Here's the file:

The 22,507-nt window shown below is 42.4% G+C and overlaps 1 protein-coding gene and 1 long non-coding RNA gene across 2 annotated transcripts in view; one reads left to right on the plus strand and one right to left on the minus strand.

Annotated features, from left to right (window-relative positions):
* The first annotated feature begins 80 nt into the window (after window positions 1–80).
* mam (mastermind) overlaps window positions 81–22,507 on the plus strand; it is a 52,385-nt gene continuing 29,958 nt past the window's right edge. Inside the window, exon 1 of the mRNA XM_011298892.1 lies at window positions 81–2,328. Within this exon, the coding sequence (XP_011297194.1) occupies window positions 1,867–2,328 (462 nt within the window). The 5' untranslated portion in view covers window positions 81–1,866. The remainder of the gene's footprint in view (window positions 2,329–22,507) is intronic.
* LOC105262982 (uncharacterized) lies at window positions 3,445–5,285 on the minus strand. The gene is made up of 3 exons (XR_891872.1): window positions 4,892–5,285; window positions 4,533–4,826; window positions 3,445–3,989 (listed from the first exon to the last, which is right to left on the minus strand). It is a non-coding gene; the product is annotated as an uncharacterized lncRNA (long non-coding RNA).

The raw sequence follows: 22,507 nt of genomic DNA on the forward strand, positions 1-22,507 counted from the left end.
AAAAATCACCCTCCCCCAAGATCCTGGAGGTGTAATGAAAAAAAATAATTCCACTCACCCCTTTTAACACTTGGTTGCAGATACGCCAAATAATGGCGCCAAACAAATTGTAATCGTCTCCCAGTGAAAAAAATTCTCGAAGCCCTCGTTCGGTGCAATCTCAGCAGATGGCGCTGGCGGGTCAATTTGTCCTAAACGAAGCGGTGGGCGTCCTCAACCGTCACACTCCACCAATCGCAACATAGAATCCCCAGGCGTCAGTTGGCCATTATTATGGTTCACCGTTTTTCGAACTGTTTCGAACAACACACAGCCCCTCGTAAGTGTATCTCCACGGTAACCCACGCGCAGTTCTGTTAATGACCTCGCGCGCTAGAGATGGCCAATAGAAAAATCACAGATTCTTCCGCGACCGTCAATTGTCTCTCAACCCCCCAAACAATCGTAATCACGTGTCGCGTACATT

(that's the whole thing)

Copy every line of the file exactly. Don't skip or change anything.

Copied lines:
The 22,507-nt window shown below is 42.4% G+C and overlaps 1 protein-coding gene and 1 long non-coding RNA gene across 2 annotated transcripts in view; one reads left to right on the plus strand and one right to left on the minus strand.

Annotated features, from left to right (window-relative positions):
* The first annotated feature begins 80 nt into the window (after window positions 1–80).
* mam (mastermind) overlaps window positions 81–22,507 on the plus strand; it is a 52,385-nt gene continuing 29,958 nt past the window's right edge. Inside the window, exon 1 of the mRNA XM_011298892.1 lies at window positions 81–2,328. Within this exon, the coding sequence (XP_011297194.1) occupies window positions 1,867–2,328 (462 nt within the window). The 5' untranslated portion in view covers window positions 81–1,866. The remainder of the gene's footprint in view (window positions 2,329–22,507) is intronic.
* LOC105262982 (uncharacterized) lies at window positions 3,445–5,285 on the minus strand. The gene is made up of 3 exons (XR_891872.1): window positions 4,892–5,285; window positions 4,533–4,826; window positions 3,445–3,989 (listed from the first exon to the last, which is right to left on the minus strand). It is a non-coding gene; the product is annotated as an uncharacterized lncRNA (long non-coding RNA).

The raw sequence follows: 22,507 nt of genomic DNA on the forward strand, positions 1-22,507 counted from the left end.
AAAAATCACCCTCCCCCAAGATCCTGGAGGTGTAATGAAAAAAAATAATTCCACTCACCCCTTTTAACACTTGGTTGCAGATACGCCAAATAATGGCGCCAAACAAATTGTAATCGTCTCCCAGTGAAAAAAATTCTCGAAGCCCTCGTTCGGTGCAATCTCAGCAGATGGCGCTGGCGGGTCAATTTGTCCTAAACGAAGCGGTGGGCGTCCTCAACCGTCACACTCCACCAATCGCAACATAGAATCCCCAGGCGTCAGTTGGCCATTATTATGGTTCACCGTTTTTCGAACTGTTTCGAACAACACACAGCCCCTCGTAAGTGTATCTCCACGGTAACCCACGCGCAGTTCTGTTAATGACCTCGCGCGCTAGAGATGGCCAATAGAAAAATCACAGATTCTTCCGCGACCGTCAATTGTCTCTCAACCCCCCAAACAATCGTAATCACGTGTCGCGTACATT